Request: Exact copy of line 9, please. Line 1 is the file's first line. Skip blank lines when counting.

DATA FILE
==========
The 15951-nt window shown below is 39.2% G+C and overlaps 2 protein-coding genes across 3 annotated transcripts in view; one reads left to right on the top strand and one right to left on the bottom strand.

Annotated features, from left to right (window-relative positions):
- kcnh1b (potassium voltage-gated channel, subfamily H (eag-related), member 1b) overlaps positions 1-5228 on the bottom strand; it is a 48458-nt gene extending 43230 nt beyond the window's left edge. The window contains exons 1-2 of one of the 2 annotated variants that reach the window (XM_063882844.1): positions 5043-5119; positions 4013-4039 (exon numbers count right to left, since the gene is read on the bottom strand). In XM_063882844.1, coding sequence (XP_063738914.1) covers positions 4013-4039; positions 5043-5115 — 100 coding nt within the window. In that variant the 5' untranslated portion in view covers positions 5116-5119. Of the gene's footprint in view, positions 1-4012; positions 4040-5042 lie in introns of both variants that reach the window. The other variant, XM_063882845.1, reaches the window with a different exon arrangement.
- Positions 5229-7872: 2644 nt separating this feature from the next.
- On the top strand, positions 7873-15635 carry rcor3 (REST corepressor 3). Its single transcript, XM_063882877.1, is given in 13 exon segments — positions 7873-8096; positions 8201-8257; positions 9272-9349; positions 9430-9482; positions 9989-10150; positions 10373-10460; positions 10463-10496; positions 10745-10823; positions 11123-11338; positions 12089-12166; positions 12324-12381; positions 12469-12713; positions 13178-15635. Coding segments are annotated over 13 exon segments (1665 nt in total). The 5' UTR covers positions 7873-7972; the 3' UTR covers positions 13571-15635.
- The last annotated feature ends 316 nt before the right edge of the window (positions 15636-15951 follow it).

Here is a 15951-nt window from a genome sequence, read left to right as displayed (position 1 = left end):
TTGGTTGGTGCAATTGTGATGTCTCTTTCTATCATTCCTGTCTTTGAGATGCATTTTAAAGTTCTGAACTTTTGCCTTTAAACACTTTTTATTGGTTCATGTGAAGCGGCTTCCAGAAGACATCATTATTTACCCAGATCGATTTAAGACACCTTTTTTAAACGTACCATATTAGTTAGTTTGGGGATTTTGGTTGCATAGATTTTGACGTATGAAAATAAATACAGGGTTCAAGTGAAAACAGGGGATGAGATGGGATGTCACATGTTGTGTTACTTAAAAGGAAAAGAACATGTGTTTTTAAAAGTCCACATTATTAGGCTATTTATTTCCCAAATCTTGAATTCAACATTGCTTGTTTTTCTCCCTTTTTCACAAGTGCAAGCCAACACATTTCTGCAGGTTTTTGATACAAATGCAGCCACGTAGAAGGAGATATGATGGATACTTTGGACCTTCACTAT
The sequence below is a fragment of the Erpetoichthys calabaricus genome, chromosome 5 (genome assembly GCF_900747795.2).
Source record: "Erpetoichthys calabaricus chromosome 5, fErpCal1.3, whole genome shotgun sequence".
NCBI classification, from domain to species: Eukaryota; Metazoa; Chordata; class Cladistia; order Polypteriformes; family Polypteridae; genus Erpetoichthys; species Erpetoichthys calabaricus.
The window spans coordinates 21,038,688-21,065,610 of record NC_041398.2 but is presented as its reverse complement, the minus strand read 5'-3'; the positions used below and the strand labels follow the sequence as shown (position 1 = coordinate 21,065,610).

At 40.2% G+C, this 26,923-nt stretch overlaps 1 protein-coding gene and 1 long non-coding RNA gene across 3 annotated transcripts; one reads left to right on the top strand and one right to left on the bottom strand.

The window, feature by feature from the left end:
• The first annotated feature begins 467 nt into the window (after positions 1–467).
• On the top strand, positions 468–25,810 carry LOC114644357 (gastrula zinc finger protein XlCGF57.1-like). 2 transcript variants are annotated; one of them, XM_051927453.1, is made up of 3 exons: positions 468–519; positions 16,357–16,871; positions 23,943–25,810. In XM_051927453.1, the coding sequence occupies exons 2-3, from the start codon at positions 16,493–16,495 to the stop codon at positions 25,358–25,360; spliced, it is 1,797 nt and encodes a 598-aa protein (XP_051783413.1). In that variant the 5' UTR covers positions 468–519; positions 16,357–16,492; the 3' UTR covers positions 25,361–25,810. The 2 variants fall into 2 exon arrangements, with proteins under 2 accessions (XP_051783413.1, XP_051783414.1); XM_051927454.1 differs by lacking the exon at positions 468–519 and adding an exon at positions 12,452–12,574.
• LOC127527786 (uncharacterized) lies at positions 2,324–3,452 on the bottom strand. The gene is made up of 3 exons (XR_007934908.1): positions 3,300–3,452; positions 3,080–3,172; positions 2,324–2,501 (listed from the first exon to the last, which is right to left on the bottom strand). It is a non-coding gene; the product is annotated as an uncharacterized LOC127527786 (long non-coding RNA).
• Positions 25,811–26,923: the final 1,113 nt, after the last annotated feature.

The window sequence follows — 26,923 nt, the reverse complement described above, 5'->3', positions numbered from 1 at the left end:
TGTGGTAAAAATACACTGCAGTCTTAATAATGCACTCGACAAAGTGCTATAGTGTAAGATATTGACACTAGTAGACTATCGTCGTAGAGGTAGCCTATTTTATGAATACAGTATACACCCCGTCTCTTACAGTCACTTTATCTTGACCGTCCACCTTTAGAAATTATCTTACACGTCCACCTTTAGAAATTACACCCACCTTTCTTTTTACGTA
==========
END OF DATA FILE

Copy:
The sequence below is a fragment of the Erpetoichthys calabaricus genome, chromosome 5 (genome assembly GCF_900747795.2).